A longer and more expensive process to cross US border into Canada will be faced by citizens of the United States who have recent convictions of driving under any influence.
In October, Canada legalized recreational marijuana which has made the country to impose stricter penalties on alcohol as well as cannabis related crimes, driving while impaired (DWI) inclusive as revealed by Department of Immigration, Refugees and Citizenship Canada.
Penalties related to cannabis have been effective since mid-October while those relating to impaired driving became effective this month.
Previously, 10 years ban from travelling to Canada was the penalty given to U.S. residents convicted of DWI or DUI after which they can now enter the country given they did not commit any other offenses.
The focus of new restrictions is on new DUI or DWI offenses instead of old offenses.
The new penalties could result in being deemed unfit to enter Canada for serious criminality, whether or not the offense is committed in Canada. This implies that permanent residents in the country can lose their status and forced out of the country, international students and foreign workers – temporary residents – will not be able to enter or continue residing in the country and refugee hearing may be denied refugee claimants.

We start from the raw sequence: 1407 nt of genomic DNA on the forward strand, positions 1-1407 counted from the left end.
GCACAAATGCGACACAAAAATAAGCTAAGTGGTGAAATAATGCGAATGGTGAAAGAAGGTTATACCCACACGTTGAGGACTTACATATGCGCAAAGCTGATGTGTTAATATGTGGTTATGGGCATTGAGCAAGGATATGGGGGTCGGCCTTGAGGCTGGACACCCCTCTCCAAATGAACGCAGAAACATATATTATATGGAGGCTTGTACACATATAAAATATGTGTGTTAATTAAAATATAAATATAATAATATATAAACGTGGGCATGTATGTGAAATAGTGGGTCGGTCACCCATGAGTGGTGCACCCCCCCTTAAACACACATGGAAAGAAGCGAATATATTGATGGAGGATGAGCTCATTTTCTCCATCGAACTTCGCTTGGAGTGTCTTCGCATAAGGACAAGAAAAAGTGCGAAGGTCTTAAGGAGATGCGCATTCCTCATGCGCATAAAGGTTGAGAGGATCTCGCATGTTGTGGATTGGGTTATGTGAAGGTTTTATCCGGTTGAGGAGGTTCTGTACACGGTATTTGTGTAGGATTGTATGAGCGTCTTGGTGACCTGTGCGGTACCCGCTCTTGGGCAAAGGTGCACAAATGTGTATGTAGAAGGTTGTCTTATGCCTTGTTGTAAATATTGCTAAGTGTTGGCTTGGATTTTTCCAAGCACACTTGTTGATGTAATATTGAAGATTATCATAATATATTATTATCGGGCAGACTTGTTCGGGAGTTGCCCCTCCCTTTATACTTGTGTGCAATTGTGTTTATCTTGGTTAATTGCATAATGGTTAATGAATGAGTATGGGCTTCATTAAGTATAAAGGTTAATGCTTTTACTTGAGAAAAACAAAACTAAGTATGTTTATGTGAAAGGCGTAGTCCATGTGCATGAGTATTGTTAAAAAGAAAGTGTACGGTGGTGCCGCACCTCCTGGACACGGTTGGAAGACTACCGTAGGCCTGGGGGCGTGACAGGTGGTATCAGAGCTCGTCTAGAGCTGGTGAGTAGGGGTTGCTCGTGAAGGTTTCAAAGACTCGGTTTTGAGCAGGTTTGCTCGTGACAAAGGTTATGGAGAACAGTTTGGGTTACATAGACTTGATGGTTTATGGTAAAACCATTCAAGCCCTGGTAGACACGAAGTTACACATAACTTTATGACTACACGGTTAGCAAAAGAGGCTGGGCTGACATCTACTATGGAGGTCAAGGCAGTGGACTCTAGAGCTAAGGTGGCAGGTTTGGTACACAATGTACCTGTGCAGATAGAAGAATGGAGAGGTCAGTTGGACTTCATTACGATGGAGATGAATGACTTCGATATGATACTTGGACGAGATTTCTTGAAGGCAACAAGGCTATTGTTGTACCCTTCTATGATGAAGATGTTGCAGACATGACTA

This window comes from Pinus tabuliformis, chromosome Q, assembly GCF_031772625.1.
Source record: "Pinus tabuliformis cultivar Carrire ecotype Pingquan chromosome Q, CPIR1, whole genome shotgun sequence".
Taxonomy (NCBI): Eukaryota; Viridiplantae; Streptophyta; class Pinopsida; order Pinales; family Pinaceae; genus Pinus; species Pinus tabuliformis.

All types of entry into Canada is affected by these restrictions – by car or plan, driver or passenger.
Nevertheless, there are a few options that people with such offenses and are still wishing to enter Canada can exploit. One of such is by applying for rehabilitation five years after serving their sentence. It involves payment of $1,000 Canadian processing fee which is not refundable. Also, a temporary resident permit can be applied for with a justifiable reason to travel to Canada. A travel visa as well as $200 Canadian non-refundable fee is also required for the temporary resident permit.
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